Good to Great
Probably most of us have heard of Jim Collins’ bestselling book from 2001, Good to Great: Why Some Companies Make the Leap…and Others Don’t. It is an interesting and insightful book. If you have not read it I highly recommend it, irregardless of whether or not you work in the business field. But this is neither a plug for, nor a review of, that book. It is, as usual, a segue to some thoughts on spirituality.
Collins researched 1,435 good companies and examined their forty year performance record. He then whittled the list all the way down to eleven until he felt that he had identified the truly great ones. From there he compared the histories, values, and leaders of those companies in order to discover what common factors allowed these companies to realize greatness while their counterparts remained merely good. And of course in the process he quipped his now catchy-phrase-turned-cliche, “Good is the enemy of great.”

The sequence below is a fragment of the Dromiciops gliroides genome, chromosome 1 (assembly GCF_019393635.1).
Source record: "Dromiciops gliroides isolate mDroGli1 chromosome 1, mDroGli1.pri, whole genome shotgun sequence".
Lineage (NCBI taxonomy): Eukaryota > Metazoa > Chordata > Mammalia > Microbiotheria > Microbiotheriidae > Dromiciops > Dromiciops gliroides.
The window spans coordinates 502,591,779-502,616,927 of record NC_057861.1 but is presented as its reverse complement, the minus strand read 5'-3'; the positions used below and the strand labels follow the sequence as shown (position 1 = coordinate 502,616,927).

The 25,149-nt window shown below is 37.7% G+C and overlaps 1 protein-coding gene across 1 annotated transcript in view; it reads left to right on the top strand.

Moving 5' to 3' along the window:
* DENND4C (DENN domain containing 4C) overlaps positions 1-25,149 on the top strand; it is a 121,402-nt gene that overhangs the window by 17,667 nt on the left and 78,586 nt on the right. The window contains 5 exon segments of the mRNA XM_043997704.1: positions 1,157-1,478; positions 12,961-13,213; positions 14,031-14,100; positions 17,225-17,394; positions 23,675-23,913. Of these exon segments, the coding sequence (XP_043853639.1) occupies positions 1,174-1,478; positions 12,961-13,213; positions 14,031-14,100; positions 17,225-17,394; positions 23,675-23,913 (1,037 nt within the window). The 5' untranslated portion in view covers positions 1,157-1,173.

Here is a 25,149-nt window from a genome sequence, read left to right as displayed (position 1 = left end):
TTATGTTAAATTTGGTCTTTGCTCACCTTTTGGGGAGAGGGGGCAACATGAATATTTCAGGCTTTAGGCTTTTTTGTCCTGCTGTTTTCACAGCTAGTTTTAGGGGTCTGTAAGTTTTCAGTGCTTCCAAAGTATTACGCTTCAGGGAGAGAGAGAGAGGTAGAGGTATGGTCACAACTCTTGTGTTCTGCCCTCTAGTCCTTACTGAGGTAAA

The book highlights the issue of change. What drives change, and what slows it down? Collins quickly identifies several myths about change, ways that companies often attempt to change themselves from good to great, which prove to be ineffective. There are no silver bullets for change in the book. In fact, the book sets out to prove that silver bullets for change do not actually exist. The answers to the questions about the commonalities between the eleven companies that experienced greatness all center around the simple, unsurprising areas of discipline and hard work.
All of this makes me wonder how this might translate into Christian discipleship. Obviously God values all people the same. Nonetheless, most of probably agree that there are heroes of the faith, individuals who managed to reach a level of spirituality so high that they are nearly universally celebrated by all who knew them. I wonder what makes them achieve greatness while the rest of us settle for good. Perhaps someone should write a book about it. Come to think about it, I think someone already has.